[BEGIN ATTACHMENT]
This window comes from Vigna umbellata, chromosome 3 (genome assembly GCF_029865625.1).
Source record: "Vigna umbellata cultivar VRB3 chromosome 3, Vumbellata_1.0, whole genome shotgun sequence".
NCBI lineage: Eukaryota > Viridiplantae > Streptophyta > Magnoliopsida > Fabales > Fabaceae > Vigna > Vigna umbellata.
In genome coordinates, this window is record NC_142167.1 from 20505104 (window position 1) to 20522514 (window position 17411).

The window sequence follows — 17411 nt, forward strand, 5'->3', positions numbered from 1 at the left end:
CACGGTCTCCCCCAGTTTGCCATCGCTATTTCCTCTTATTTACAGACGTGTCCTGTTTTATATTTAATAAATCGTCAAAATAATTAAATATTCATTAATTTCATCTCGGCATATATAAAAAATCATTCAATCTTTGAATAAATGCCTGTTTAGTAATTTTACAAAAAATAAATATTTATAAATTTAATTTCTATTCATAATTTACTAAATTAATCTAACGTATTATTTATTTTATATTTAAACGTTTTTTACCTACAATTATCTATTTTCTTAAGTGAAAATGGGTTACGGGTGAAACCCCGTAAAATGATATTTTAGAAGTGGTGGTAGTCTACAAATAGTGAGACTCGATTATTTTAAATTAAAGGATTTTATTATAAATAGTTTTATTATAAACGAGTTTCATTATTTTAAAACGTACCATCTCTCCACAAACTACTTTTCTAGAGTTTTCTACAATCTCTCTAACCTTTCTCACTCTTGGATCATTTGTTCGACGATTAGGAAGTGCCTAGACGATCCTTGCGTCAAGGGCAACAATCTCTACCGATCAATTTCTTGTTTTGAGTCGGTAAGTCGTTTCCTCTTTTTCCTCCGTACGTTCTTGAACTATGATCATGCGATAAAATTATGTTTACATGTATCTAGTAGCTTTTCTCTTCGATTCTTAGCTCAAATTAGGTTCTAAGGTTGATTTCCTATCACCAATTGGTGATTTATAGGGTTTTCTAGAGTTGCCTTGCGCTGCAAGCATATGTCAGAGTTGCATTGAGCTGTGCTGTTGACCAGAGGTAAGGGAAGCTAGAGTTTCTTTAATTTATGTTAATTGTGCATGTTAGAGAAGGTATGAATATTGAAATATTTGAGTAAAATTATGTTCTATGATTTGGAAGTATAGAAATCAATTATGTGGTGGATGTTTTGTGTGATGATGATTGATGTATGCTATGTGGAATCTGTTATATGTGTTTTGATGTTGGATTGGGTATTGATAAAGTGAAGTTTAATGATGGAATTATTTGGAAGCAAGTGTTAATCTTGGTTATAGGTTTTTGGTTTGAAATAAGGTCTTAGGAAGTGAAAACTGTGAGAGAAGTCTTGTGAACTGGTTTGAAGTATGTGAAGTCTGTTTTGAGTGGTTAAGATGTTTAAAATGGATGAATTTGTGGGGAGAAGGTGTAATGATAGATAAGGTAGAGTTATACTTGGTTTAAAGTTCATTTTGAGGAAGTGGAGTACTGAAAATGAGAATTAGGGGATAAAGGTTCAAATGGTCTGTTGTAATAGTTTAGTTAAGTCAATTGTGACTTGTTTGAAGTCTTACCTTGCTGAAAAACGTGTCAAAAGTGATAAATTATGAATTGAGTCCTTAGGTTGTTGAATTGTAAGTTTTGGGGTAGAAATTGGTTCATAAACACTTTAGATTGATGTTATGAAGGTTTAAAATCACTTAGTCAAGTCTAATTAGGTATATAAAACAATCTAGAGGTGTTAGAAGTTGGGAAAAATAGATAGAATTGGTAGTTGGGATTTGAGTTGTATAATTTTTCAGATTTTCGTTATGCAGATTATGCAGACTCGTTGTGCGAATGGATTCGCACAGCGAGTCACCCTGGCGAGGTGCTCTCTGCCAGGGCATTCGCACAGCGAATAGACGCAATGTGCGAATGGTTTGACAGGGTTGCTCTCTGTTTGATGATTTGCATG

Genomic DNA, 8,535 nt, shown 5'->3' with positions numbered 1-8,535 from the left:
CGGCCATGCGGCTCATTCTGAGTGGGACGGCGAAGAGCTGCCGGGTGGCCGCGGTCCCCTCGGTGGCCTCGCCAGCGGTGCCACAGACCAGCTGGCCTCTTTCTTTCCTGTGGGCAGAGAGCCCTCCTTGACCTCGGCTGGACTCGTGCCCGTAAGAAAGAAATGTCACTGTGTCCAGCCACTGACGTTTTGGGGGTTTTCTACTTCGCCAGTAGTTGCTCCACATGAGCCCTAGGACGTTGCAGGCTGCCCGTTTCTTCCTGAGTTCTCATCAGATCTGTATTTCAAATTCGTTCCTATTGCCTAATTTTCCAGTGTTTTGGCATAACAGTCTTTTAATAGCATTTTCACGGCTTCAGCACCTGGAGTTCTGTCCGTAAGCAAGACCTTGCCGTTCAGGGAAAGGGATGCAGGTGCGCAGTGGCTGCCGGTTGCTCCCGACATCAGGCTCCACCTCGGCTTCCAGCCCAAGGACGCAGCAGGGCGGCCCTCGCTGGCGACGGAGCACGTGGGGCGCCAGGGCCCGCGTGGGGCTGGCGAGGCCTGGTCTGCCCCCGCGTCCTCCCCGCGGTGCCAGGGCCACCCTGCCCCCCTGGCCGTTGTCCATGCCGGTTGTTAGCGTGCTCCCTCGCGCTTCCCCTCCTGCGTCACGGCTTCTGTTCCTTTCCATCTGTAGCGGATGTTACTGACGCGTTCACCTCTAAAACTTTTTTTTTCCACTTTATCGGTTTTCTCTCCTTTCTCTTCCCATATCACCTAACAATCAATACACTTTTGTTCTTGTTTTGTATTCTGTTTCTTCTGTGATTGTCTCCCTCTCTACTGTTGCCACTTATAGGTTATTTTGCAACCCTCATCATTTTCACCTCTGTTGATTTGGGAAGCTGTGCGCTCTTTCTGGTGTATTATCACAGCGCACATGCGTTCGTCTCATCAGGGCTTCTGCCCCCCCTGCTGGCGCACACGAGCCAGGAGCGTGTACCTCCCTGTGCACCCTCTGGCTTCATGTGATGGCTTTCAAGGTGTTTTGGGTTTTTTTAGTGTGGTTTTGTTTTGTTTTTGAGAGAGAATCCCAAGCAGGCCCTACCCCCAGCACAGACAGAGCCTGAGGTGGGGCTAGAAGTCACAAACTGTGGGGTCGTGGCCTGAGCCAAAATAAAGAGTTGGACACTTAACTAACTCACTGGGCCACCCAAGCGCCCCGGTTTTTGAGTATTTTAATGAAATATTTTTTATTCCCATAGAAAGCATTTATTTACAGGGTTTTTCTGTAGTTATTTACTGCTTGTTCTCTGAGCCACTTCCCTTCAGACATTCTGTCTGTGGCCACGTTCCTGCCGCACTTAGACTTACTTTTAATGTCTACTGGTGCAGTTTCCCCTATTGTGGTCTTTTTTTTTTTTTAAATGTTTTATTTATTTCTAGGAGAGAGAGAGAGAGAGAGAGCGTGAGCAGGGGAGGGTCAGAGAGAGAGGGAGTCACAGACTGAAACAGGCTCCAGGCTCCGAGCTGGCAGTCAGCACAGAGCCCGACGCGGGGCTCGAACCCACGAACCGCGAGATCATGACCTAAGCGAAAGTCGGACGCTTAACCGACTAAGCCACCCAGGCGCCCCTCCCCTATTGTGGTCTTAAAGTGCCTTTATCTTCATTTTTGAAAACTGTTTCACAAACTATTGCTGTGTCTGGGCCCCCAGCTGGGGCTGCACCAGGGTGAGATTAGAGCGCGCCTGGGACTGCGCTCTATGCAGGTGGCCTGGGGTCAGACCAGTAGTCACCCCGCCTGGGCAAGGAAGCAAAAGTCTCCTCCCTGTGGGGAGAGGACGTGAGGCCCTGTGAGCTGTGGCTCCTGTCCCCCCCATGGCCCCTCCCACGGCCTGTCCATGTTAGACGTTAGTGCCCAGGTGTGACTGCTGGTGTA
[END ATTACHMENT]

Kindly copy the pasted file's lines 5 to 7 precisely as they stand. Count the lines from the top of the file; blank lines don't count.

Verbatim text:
The window sequence follows — 17411 nt, forward strand, 5'->3', positions numbered from 1 at the left end:
CACGGTCTCCCCCAGTTTGCCATCGCTATTTCCTCTTATTTACAGACGTGTCCTGTTTTATATTTAATAAATCGTCAAAATAATTAAATATTCATTAATTTCATCTCGGCATATATAAAAAATCATTCAATCTTTGAATAAATGCCTGTTTAGTAATTTTACAAAAAATAAATATTTATAAATTTAATTTCTATTCATAATTTACTAAATTAATCTAACGTATTATTTATTTTATATTTAAACGTTTTTTACCTACAATTATCTATTTTCTTAAGTGAAAATGGGTTACGGGTGAAACCCCGTAAAATGATATTTTAGAAGTGGTGGTAGTCTACAAATAGTGAGACTCGATTATTTTAAATTAAAGGATTTTATTATAAATAGTTTTATTATAAACGAGTTTCATTATTTTAAAACGTACCATCTCTCCACAAACTACTTTTCTAGAGTTTTCTACAATCTCTCTAACCTTTCTCACTCTTGGATCATTTGTTCGACGATTAGGAAGTGCCTAGACGATCCTTGCGTCAAGGGCAACAATCTCTACCGATCAATTTCTTGTTTTGAGTCGGTAAGTCGTTTCCTCTTTTTCCTCCGTACGTTCTTGAACTATGATCATGCGATAAAATTATGTTTACATGTATCTAGTAGCTTTTCTCTTCGATTCTTAGCTCAAATTAGGTTCTAAGGTTGATTTCCTATCACCAATTGGTGATTTATAGGGTTTTCTAGAGTTGCCTTGCGCTGCAAGCATATGTCAGAGTTGCATTGAGCTGTGCTGTTGACCAGAGGTAAGGGAAGCTAGAGTTTCTTTAATTTATGTTAATTGTGCATGTTAGAGAAGGTATGAATATTGAAATATTTGAGTAAAATTATGTTCTATGATTTGGAAGTATAGAAATCAATTATGTGGTGGATGTTTTGTGTGATGATGATTGATGTATGCTATGTGGAATCTGTTATATGTGTTTTGATGTTGGATTGGGTATTGATAAAGTGAAGTTTAATGATGGAATTATTTGGAAGCAAGTGTTAATCTTGGTTATAGGTTTTTGGTTTGAAATAAGGTCTTAGGAAGTGAAAACTGTGAGAGAAGTCTTGTGAACTGGTTTGAAGTATGTGAAGTCTGTTTTGAGTGGTTAAGATGTTTAAAATGGATGAATTTGTGGGGAGAAGGTGTAATGATAGATAAGGTAGAGTTATACTTGGTTTAAAGTTCATTTTGAGGAAGTGGAGTACTGAAAATGAGAATTAGGGGATAAAGGTTCAAATGGTCTGTTGTAATAGTTTAGTTAAGTCAATTGTGACTTGTTTGAAGTCTTACCTTGCTGAAAAACGTGTCAAAAGTGATAAATTATGAATTGAGTCCTTAGGTTGTTGAATTGTAAGTTTTGGGGTAGAAATTGGTTCATAAACACTTTAGATTGATGTTATGAAGGTTTAAAATCACTTAGTCAAGTCTAATTAGGTATATAAAACAATCTAGAGGTGTTAGAAGTTGGGAAAAATAGATAGAATTGGTAGTTGGGATTTGAGTTGTATAATTTTTCAGATTTTCGTTATGCAGATTATGCAGACTCGTTGTGCGAATGGATTCGCACAGCGAGTCACCCTGGCGAGGTGCTCTCTGCCAGGGCATTCGCACAGCGAATAGACGCAATGTGCGAATGGTTTGACAGGGTTGCTCTCTGTTTGATGATTTGCATG

Genomic DNA, 8,535 nt, shown 5'->3' with positions numbered 1-8,535 from the left: